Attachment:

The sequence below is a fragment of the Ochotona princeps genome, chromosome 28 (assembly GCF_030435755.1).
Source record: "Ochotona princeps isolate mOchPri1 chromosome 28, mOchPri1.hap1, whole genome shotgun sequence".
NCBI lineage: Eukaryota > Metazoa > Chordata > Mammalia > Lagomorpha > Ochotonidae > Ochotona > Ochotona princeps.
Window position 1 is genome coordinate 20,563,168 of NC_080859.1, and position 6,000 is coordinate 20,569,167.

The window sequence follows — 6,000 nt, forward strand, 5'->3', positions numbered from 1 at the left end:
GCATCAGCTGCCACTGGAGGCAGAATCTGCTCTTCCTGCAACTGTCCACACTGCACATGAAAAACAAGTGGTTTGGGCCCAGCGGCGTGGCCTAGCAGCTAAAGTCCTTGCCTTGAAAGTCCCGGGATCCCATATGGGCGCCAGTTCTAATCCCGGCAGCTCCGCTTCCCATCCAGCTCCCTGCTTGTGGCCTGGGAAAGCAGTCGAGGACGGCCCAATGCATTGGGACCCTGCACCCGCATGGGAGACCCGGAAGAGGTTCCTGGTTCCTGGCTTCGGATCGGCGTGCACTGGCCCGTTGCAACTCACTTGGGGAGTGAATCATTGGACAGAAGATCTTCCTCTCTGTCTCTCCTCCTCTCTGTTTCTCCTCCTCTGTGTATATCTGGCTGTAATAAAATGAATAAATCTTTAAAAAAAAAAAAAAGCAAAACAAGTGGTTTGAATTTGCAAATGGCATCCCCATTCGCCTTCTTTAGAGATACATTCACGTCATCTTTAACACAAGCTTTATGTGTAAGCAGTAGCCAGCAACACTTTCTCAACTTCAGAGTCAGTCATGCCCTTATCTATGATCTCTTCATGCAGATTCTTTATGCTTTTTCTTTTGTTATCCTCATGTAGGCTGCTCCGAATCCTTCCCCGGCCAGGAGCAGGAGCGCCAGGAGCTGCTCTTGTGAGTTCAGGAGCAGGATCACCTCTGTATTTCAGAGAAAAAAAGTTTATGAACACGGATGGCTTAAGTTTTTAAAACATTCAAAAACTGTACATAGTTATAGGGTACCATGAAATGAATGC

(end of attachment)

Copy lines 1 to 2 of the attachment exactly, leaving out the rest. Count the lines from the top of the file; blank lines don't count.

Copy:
The sequence below is a fragment of the Ochotona princeps genome, chromosome 28 (assembly GCF_030435755.1).
Source record: "Ochotona princeps isolate mOchPri1 chromosome 28, mOchPri1.hap1, whole genome shotgun sequence".